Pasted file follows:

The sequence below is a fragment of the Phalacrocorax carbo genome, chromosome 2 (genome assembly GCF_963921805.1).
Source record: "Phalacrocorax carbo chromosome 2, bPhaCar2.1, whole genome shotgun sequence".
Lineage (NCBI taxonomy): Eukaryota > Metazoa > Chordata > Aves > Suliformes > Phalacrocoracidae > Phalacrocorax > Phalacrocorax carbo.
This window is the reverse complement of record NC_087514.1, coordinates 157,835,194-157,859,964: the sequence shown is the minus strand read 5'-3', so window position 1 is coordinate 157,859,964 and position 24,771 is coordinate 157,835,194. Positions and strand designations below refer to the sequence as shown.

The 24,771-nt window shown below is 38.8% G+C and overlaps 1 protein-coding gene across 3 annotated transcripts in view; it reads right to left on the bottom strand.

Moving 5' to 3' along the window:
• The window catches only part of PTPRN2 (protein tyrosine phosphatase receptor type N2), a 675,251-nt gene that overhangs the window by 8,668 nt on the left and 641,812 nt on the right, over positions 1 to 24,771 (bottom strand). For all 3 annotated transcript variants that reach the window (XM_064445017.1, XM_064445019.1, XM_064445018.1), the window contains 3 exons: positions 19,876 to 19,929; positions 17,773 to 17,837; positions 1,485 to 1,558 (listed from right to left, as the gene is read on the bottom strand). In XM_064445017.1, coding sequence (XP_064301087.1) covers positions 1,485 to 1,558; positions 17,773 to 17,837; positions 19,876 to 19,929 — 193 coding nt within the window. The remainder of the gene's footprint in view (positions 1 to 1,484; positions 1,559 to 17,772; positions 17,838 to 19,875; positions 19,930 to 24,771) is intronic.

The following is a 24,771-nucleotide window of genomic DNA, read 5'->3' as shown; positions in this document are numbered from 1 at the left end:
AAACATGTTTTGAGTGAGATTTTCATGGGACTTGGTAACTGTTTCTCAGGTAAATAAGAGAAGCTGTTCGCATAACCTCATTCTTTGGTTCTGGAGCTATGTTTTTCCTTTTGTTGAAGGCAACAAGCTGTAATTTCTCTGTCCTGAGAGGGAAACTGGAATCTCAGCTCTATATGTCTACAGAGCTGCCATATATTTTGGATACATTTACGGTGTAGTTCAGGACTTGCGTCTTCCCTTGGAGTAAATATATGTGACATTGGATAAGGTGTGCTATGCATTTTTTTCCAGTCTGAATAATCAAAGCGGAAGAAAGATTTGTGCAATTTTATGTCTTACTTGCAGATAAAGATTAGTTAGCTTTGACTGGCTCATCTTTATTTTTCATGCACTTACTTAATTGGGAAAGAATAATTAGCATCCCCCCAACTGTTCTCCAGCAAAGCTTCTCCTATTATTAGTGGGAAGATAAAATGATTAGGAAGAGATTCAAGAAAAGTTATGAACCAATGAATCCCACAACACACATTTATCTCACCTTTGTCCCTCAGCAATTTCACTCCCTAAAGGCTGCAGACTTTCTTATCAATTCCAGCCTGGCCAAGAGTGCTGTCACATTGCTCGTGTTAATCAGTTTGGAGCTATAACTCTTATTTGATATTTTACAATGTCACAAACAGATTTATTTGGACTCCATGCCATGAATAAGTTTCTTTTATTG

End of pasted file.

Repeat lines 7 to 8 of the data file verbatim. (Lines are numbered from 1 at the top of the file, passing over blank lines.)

• The window catches only part of PTPRN2 (protein tyrosine phosphatase receptor type N2), a 675,251-nt gene that overhangs the window by 8,668 nt on the left and 641,812 nt on the right, over positions 1 to 24,771 (bottom strand). For all 3 annotated transcript variants that reach the window (XM_064445017.1, XM_064445019.1, XM_064445018.1), the window contains 3 exons: positions 19,876 to 19,929; positions 17,773 to 17,837; positions 1,485 to 1,558 (listed from right to left, as the gene is read on the bottom strand). In XM_064445017.1, coding sequence (XP_064301087.1) covers positions 1,485 to 1,558; positions 17,773 to 17,837; positions 19,876 to 19,929 — 193 coding nt within the window. The remainder of the gene's footprint in view (positions 1 to 1,484; positions 1,559 to 17,772; positions 17,838 to 19,875; positions 19,930 to 24,771) is intronic.

The following is a 24,771-nucleotide window of genomic DNA, read 5'->3' as shown; positions in this document are numbered from 1 at the left end: